You expect the obvious things, like search results, to work, and to scale!

Particularly galling is the long delay before the "unavailable" message. Any world class data center operation worthy of the name would have a way to predict when search results servers are becoming overloaded, and proactively redirect traffic to a "service unavailable" message; the last thing you want to do is tie up resources on already stressed servers processing a query that is pretty much guaranteed to time-out anyhow. Anyone can design a search engine that is "in theory" competitive with, or even better than, Google's. I expect several outfits have already done so. So what? MSN Search needs to show the world, and investors, the sort of raw engineering know-how to make it all work In Real Life.

In my opinion and experience (which goes well beyond Site Server, see my full disclosure below), Microsoft server products, other than basic file sharing or basic web page serving, have a track record of failing to scale well on the level of large enterprise services or server farms. Does anyone use, or even remember, their load balancing offering? I thought not. When I worked for large scale sites, we used to joke that MS server products scale just fine, as long as you have plenty of sheet metal. By this we meant CPU's; the joke made more sense before rackmounted pizza box Wintel systems were widely available; or maybe the joke still works, since AFAIK, *nix is still today the most popular OS for pizza boxes!)

Implied was that you had to have an architecture that minimizes the need for access to a single data repository, which IRL is nearly impossible. For dynamically created web pages, the DB (or more accurately, the data repository) is always the main gating factor, for both queries and database updates. In my experience, Microsoft middleware components and SQL Servers, etc. produced nothing like the performance/flexibility of e.g. FastCGI and MySQL working in a well-configured cluster.

So, when a Beta such as MSN's new Search falls on its ass, it's an historical event. What's more, it's a transient historical event, one that Microsoft may well deny or downplay. It can only be attested to by those who experienced it first hand. That *really is* noding for the ages, IMO. If I'm wrong, tell me why.

2. Google will only admit to having "over 10,000" computers involved in its search service. Analysts think the true number is much higher.

Full disclosure, my hands-on experience is with clusters of 20 MS servers, and my anedotes are from time served at various data centers with "merely" 100's of MS servers, and generally about twice as many *nix boxen, where I met plenty of people who knew this stuff cold and were happy to talk.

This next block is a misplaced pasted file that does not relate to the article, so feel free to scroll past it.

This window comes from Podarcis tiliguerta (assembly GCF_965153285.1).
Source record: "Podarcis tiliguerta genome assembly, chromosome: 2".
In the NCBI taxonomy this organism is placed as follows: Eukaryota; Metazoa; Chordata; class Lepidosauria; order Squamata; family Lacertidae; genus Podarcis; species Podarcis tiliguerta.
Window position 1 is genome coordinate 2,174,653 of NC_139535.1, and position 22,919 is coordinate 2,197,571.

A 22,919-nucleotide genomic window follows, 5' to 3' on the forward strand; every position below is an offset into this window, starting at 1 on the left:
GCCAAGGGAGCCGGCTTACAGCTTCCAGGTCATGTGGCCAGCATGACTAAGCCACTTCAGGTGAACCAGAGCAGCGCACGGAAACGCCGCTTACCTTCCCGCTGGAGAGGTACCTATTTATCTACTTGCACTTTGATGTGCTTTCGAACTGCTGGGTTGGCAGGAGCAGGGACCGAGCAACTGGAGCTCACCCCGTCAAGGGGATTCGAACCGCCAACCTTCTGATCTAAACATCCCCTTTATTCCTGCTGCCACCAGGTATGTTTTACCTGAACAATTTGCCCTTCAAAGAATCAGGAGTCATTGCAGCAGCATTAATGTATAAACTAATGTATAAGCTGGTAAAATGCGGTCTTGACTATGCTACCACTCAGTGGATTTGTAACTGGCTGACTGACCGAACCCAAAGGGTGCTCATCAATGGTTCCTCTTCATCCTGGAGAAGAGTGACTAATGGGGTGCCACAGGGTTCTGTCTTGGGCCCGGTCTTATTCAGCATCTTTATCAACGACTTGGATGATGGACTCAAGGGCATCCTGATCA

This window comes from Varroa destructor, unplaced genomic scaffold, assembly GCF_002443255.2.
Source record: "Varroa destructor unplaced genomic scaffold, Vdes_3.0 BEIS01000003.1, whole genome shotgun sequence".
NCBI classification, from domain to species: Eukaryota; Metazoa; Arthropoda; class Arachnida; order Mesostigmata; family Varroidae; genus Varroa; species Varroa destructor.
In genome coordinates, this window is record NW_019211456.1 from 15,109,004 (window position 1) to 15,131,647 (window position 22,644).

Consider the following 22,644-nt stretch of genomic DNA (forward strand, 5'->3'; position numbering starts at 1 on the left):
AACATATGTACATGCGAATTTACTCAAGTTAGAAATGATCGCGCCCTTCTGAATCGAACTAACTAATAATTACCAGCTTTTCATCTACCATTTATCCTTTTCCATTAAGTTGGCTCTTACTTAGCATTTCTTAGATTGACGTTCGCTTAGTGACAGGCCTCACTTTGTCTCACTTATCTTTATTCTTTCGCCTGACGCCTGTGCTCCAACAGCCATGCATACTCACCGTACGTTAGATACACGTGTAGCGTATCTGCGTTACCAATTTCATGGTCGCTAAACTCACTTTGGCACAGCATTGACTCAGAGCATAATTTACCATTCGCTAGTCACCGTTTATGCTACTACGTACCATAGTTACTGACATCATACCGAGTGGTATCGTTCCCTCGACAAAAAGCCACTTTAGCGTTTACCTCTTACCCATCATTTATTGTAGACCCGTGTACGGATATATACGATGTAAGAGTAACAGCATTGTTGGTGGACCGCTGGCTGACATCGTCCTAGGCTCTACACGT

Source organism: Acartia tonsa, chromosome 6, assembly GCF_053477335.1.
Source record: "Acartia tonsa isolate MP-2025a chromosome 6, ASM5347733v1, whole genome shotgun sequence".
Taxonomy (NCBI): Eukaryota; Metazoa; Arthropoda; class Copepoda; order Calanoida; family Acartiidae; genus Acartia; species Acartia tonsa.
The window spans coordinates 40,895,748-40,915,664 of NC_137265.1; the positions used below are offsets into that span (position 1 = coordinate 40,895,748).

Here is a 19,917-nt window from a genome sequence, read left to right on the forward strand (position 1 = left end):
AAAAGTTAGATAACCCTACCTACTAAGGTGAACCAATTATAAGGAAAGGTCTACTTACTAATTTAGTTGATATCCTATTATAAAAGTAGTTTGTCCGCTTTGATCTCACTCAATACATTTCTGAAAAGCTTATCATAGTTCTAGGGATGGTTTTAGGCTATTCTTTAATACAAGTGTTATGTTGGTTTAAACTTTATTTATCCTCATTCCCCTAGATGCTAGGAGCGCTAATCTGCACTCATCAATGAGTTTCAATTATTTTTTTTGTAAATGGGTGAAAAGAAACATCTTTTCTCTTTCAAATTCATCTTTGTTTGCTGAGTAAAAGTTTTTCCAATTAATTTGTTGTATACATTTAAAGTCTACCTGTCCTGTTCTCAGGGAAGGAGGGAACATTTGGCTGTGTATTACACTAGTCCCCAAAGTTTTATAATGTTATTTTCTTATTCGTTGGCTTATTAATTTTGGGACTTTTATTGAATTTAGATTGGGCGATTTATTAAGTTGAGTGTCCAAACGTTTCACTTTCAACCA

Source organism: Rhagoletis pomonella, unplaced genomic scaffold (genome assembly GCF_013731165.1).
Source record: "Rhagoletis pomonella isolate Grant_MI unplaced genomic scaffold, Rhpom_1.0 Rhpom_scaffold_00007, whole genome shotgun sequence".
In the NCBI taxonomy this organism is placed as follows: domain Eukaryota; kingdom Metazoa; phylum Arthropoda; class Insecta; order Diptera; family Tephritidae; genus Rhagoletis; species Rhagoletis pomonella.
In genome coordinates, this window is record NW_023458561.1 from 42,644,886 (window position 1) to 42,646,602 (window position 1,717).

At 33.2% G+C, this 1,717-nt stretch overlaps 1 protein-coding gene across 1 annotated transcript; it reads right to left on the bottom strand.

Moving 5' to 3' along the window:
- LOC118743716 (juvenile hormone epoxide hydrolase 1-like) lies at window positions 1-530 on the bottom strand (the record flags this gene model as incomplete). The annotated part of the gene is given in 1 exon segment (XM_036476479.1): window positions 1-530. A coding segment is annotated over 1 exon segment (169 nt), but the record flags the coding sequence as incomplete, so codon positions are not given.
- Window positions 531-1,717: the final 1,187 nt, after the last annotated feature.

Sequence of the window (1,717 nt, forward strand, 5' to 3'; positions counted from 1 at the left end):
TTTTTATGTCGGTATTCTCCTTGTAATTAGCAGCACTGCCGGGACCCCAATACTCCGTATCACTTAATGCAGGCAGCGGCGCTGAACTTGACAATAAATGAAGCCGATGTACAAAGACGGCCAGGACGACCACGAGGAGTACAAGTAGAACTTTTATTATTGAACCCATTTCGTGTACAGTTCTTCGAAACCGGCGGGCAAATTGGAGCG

Anyways...When Google changed its policies recently, we've already seen how good Google engineers are at major, near-zero down-time, re-structuring of their index or revision of their search algorithms; once the policies were understood, most of the complaints I heard from knowledgeable Google customers were objections to the new policies, rather than complaints that the service was malfunctioning. It looks like MSN Search has a ways to go before they can promise their investors similar agility.

I have little doubt MSN Search will fix the availability problem...eventually. In the time it took me to research and write this piece, post it, then correct the typos (wrong order, I know; I plead breaking news), and then revise it due to the shockingly Microsoft-sympathetic feedback from various noders, MSN Search showed no improvement. Which is to say, 1 (search string: "Shakira") of the 8 or so searches I tried actually returned results. Maybe they didn't even implement any load balancing software for the Beta? Hard to imagine, but it would explain the problems.

Or, maybe they've decided this is just a feature / interface Beta, not a beta of their operational infrastructure. If this is the case, I feel that decision was a mistake. The right features and interface would indeed give them an edge over their competition, but only for as long as it took their competition to adapt by including the same features in their search offering. But if Microsoft can't even deliver availability, the best features and presentation on the planet (which, being who they are, they probably think they already have...) won't help.

3. Sigh. They all do it now. Copy cats.

Endnote

I've gotten a lot of feedback on this node, all of it helpful, and I've made adjustments by adding footnotes. One noder asked, the footnotes are good, why not incorporate them into the body? Normally that's good advice, but the format I chose for this piece was to quote the letter I wrote to the WSJ, then add commentary. I had to get that letter off quickly, because e-mail letters shortly after the article goes to print are more likely to be read than those that come in later. Once that letter was sent, I couldn't very well alter it, could I? Hence, footnotes. Why are there footnotes added to the non-quoted, main body text of the piece? Whimsey, or vanity I suppose. E2 is a geekly place, and on good days, we're scholarly too. I know you'll understand.

And thanks for the feedback.


Update:

As of server time Tuesday, November 16, 2004 at 0:43:56, I am STILL getting:

This site is temporarily unavailable, please check back soon.
I tried 2 times in a 5 min span, got the aforementioned "site unavailable..." message both times. I'm beginning to wonder if I will ever complete a complete browsing session with the MSN Search Beta.

If anyone else has been able to finish a complete MSN Search Beta browsing "session" (which I suppose would be a search, followed by, say, a side-trip into the help system, then some search refinements, followed by clicking on several of the search results links -- I'd be more specific, but I've only actually managed to see their search results interface ONCE!), by all means, document your experience on this node!

Log in or register to write something here or to contact authors.